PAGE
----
Feb 102015

Real GustoMany of the comments that I have gotten from this blog centered on stories written about Schlitz.  Comments have come from not only former employees but also from wholesalers who were at one time associated with the brand. Recently I have gotten more comments about Schlitz than normal; however one comment I received in early December brought back a flood of memories.

I was 23 and had recently moved back to Dallas from Austin where I had been working as a driver salesman for Falstaff.  I wanted to work as a rep for a major brewery, so a close friend and I visited both AB and Schlitz.  As it happened, both companies had their regional offices in the same building.  AB was not hiring, but Schlitz was hiring.  We both did well in our local interviews and were sent to Milwaukee for the corporate interviews.

The primary interviewer and final decision maker was the creator of the Schlitz Marketing Institute, James Haire.  I spent the majority of my interviewing time with Jim, and late in the afternoon he taught me a valuable lesson.  Being young and inexperienced, I was not prepared for the interview, and Jim ripped into me.  I did not get the position I had applied for and obviously was disappointed.

By 1975 I had become the Schlitz Sales Manager for a large Schlitz house in Louisiana. I went back to Milwaukee for training at Jim’s school.  Jim was there, but I do not recall spending time with him, nor did he remember me.

In 1981 I went back to Milwaukee, having just purchased the seventh largest Schlitz distributor in the US and I was looking for final brewery approval.  Jim and I went to dinner, and I must say I really wanted to bring up that ill-fated interview.  The point I wanted to make to him that evening was that I was not good enough to work at Schlitz, but good enough to buy the seventh largest operation in the US.  With respect to Jim I said nothing. I did get the approval to purchase the distributorship.

Jim’s daughter, Judy, recently contacted me after reading some of my blogs about her father and old times at Schlitz.  Jim passed away in January 2012 at the age of 95.  He was a first-born American to European immigrants who had served as domestic servants.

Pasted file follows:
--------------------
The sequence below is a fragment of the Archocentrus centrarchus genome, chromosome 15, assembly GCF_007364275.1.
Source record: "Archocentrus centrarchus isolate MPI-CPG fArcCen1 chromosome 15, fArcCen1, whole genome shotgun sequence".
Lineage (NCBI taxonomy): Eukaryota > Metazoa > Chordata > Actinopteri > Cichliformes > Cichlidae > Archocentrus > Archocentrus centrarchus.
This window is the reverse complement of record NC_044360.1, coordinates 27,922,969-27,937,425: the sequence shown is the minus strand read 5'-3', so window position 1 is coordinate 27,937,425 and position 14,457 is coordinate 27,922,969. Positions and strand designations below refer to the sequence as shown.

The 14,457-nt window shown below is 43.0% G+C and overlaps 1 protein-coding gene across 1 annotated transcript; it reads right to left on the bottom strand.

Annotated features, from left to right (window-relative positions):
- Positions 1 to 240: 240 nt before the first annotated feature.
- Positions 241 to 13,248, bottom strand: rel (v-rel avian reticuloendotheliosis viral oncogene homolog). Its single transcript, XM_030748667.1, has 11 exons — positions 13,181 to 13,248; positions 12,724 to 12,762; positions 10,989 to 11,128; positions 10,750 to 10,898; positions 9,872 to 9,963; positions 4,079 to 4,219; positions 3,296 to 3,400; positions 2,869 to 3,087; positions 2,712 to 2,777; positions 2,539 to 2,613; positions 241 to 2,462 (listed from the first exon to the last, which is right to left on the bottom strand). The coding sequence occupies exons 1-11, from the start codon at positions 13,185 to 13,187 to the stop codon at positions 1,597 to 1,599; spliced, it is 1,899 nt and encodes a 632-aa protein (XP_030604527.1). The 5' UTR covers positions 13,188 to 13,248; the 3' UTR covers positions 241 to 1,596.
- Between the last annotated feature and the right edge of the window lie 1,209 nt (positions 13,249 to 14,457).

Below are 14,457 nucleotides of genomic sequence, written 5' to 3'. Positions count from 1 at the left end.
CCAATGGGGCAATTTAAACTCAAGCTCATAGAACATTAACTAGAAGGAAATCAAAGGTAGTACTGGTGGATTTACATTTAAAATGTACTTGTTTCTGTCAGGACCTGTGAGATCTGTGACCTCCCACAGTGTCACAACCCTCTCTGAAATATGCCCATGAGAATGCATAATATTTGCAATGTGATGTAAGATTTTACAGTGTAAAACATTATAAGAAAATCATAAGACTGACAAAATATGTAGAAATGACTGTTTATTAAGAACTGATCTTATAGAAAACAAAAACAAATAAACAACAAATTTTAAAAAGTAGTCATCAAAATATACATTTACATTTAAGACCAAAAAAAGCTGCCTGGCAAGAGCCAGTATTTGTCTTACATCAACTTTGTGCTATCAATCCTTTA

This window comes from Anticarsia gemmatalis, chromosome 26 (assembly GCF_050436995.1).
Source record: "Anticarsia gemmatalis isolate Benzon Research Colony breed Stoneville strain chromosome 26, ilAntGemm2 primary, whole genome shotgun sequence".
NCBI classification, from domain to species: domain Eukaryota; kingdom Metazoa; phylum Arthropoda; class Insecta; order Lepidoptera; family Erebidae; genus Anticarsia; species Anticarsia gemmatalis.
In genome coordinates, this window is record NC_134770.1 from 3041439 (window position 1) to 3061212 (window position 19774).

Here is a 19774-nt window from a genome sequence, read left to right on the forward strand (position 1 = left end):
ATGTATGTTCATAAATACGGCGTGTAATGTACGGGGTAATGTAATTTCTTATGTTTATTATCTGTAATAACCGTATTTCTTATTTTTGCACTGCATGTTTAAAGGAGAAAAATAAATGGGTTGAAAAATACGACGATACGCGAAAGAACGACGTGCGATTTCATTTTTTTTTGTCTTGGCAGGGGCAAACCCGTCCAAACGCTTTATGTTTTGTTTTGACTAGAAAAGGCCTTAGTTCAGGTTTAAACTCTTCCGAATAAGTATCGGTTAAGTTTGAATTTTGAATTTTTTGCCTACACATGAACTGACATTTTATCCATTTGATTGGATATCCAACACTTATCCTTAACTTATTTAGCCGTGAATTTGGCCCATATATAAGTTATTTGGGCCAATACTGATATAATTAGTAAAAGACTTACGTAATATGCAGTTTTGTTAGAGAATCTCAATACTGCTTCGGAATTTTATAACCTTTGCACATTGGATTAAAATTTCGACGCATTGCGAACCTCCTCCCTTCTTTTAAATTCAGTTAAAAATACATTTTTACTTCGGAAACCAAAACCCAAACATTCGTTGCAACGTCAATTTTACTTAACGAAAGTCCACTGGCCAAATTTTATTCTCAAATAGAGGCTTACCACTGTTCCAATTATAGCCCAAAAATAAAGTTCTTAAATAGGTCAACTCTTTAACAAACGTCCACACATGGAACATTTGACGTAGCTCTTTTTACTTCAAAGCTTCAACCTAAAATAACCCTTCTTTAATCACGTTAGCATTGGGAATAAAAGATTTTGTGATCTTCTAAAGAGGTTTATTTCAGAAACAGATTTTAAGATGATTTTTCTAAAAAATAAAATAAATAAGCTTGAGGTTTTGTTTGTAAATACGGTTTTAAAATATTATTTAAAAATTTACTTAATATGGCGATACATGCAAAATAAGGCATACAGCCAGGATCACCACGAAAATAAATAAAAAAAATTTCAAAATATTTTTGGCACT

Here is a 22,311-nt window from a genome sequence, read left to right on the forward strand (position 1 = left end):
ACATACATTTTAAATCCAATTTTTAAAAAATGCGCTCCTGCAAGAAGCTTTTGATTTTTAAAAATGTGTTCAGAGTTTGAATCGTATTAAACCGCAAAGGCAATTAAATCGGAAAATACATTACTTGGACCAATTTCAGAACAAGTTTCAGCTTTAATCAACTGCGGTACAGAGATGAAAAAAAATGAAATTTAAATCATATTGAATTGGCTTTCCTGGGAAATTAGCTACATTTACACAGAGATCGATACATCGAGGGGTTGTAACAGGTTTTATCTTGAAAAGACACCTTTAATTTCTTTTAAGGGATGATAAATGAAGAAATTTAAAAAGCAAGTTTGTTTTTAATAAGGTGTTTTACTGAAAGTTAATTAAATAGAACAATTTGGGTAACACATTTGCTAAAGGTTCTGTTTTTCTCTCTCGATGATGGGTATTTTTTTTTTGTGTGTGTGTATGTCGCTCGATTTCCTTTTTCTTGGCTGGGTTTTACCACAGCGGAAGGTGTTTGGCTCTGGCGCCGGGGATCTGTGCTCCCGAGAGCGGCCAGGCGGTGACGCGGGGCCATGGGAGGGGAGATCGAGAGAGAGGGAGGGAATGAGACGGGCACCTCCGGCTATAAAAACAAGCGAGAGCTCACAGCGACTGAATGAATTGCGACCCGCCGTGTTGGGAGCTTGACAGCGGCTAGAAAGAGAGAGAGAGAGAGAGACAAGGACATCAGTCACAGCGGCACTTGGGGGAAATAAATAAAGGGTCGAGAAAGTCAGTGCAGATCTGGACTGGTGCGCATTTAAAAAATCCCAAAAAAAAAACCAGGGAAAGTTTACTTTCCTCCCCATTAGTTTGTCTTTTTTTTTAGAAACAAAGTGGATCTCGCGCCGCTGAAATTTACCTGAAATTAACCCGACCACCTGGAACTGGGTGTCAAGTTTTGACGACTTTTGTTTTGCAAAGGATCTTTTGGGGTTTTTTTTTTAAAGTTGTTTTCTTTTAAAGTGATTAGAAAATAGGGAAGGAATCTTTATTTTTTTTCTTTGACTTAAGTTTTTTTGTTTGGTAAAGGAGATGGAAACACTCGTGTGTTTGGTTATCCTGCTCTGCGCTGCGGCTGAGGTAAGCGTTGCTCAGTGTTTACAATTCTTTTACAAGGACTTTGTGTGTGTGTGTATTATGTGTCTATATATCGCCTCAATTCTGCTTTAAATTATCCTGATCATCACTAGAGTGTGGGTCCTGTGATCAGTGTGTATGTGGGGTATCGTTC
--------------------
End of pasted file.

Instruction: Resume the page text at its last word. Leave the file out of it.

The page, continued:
Jim obtained his GED after dropping out of high school to serve in the Naval Intel during WWII.  He started at Schlitz in 1948 and his dream was to own a Schlitz distributorship, but instead he created what was referred to as Haire U.  He retired, reluctantly, in 1982 and spent the next 30 years volunteering and giving back to his community.

As Judy mentioned, Jim was a great story teller who relished an audience and never tired of talking about beer, and was no stranger to hyperbole.  She said it was not until after his death did she understand how well he was respected throughout the industry.

She found a three-ring binder with at least 50 letters of congratulations on his retirement, sent to him from wholesalers he had trained throughout the country.  Without exception every one of them mentioned this positive influence on their careers and how much they appreciated what he had done for them and how much they would miss him.

I never saw Jim again after 1981; however his training and institute were the industry standard. His legacy was to teach me a lesson as a young man.  I would not have made it all these years in the beer industry without that one-day experience with Jim.

I want to thank Judy for contacting me and sharing stories about her dad.  For those of us who went to Schlitz U, we remember Jim with fondness.

Beer Fodder;  http://youtu.be/Dyonu7NsHdg

 Posted by at 6:00 am

  One Response to “I tend to live in the past because most of my life is there..”

  1. Where did you get this opening line!?!? I am going to steal it!

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